It’s a clever title, and is sure to be out of this world. Click on the October 19 (8 p.m.) links: Zoom and YouTube livestream.

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The National Charity League’s Westport chapter invites 6th grade girls to apply for the 2022-23 year. NCL With over 275 members, the local group provides volunteer service for over 30 community organizations. Members are women and their daughters in grades 7-12.

The 6-year core program includes leadership development and cultural activities. For more information click here, or email lisa22607@gmail.com.

The National Charity League gang takes a break from volunteer work.

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The good news: Rebecca Schussheim, Lucia Wang and Tom Zhang  will represent Staples High School at the 8th annual Normandy International Youth Leadership Summit next month.. They were chosen because of their academic performance and interest in world affairs.

The bad news: This year’s event is virtual, so they don’t get to go to France.

But congratulations anyway, on a great achievement!

(From left): Rebecca Schussheim,Lucia Wang, Tom Zhang.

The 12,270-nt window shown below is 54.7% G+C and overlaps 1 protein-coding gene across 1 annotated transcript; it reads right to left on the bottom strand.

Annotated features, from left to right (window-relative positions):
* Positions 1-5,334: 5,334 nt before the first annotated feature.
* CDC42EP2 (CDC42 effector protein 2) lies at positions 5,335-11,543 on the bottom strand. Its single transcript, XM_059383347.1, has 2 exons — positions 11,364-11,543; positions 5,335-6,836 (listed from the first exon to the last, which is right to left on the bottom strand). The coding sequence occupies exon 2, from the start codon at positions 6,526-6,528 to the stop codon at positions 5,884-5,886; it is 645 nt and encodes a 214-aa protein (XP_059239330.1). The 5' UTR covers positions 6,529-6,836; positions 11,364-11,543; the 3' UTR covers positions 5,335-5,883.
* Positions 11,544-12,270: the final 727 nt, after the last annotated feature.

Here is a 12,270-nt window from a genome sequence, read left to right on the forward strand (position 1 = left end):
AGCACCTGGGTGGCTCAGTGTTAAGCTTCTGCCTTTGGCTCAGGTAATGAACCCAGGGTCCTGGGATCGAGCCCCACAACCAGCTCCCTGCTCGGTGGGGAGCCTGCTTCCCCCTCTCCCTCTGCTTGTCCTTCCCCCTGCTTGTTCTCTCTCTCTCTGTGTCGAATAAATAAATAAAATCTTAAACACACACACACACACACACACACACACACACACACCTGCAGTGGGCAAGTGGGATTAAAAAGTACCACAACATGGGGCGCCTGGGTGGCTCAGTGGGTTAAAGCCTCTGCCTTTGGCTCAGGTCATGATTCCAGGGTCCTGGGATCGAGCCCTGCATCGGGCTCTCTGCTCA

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Samera Nasereddin describes today’s “Westport … Naturally” photo:

“Two baby raccoons visited our garden, and delighted my cat and me. They were very curious, unafraid and non-aggressive. We sent a photo to a local expert, who told us they were healthy 3-4-month-olds, learning how to fend for themselves. I’m so grateful for their sweet visit. I hope that they continue to be safe and healthy, wherever they are now.”

(Photo/Samera Nasereddin)

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And finally … It’s been a long time since I’ve thought of Roger Maris. But seeing his name — and the video of his 61st home run — made me think of other famous players.

And of course: